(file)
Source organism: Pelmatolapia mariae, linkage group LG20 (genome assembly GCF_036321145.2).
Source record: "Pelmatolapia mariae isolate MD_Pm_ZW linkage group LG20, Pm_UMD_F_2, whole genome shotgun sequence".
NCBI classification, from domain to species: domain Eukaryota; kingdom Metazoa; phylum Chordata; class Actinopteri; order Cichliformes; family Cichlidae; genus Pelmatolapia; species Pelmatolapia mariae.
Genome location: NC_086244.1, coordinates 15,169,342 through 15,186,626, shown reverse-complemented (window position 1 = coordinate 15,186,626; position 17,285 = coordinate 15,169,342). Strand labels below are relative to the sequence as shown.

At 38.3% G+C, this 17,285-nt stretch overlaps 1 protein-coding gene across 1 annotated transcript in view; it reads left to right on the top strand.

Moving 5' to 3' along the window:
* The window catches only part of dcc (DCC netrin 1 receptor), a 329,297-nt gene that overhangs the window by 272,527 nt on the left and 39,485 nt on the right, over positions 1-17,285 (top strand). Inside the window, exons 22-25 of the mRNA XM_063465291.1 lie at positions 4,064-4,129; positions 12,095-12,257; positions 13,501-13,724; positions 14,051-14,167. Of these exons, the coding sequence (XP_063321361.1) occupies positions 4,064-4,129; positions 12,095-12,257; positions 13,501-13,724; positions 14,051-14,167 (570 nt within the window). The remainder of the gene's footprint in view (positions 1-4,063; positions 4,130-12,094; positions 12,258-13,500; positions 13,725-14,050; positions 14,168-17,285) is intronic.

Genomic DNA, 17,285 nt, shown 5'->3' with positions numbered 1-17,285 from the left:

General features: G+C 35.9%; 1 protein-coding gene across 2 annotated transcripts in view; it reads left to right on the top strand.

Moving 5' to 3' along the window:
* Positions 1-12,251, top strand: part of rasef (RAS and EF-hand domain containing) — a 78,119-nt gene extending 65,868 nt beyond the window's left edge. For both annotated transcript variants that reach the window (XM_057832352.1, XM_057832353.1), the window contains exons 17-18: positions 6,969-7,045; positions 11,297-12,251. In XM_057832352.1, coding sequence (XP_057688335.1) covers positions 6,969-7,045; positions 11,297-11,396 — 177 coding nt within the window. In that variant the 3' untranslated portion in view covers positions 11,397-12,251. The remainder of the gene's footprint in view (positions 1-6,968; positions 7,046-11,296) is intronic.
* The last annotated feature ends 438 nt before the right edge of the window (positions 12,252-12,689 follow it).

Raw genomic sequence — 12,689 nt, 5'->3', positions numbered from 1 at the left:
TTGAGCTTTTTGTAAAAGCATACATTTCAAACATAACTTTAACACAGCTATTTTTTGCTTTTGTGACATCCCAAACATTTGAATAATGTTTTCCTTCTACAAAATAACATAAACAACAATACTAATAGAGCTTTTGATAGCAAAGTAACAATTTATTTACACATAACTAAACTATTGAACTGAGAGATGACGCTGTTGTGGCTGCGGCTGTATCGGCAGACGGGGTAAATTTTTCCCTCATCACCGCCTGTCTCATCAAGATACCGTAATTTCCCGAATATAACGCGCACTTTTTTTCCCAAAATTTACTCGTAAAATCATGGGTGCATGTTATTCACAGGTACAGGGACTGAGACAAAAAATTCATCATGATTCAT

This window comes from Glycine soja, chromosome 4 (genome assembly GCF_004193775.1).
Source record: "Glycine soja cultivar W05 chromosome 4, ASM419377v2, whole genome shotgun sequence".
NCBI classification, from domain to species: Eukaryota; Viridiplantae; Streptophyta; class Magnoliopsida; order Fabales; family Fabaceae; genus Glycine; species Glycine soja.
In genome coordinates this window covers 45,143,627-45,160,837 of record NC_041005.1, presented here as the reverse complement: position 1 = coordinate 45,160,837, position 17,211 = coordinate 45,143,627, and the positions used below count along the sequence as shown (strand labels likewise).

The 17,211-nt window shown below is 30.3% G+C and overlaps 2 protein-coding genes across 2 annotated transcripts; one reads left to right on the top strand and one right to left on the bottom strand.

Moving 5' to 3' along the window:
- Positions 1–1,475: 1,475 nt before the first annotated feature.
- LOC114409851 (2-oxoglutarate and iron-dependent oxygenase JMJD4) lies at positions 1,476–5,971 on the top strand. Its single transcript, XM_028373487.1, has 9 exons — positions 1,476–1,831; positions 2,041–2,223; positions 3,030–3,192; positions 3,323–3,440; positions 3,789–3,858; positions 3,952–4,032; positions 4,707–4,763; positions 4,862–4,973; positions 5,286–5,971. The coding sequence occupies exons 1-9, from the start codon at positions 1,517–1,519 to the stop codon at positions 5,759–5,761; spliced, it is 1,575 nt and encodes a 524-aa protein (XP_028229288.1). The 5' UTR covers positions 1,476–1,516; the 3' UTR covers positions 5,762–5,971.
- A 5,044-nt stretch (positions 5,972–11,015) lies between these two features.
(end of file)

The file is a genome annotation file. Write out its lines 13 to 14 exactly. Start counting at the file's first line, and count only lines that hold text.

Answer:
Raw genomic sequence — 12,689 nt, 5'->3', positions numbered from 1 at the left:
TTGAGCTTTTTGTAAAAGCATACATTTCAAACATAACTTTAACACAGCTATTTTTTGCTTTTGTGACATCCCAAACATTTGAATAATGTTTTCCTTCTACAAAATAACATAAACAACAATACTAATAGAGCTTTTGATAGCAAAGTAACAATTTATTTACACATAACTAAACTATTGAACTGAGAGATGACGCTGTTGTGGCTGCGGCTGTATCGGCAGACGGGGTAAATTTTTCCCTCATCACCGCCTGTCTCATCAAGATACCGTAATTTCCCGAATATAACGCGCACTTTTTTTCCCAAAATTTACTCGTAAAATCATGGGTGCATGTTATTCACAGGTACAGGGACTGAGACAAAAAATTCATCATGATTCAT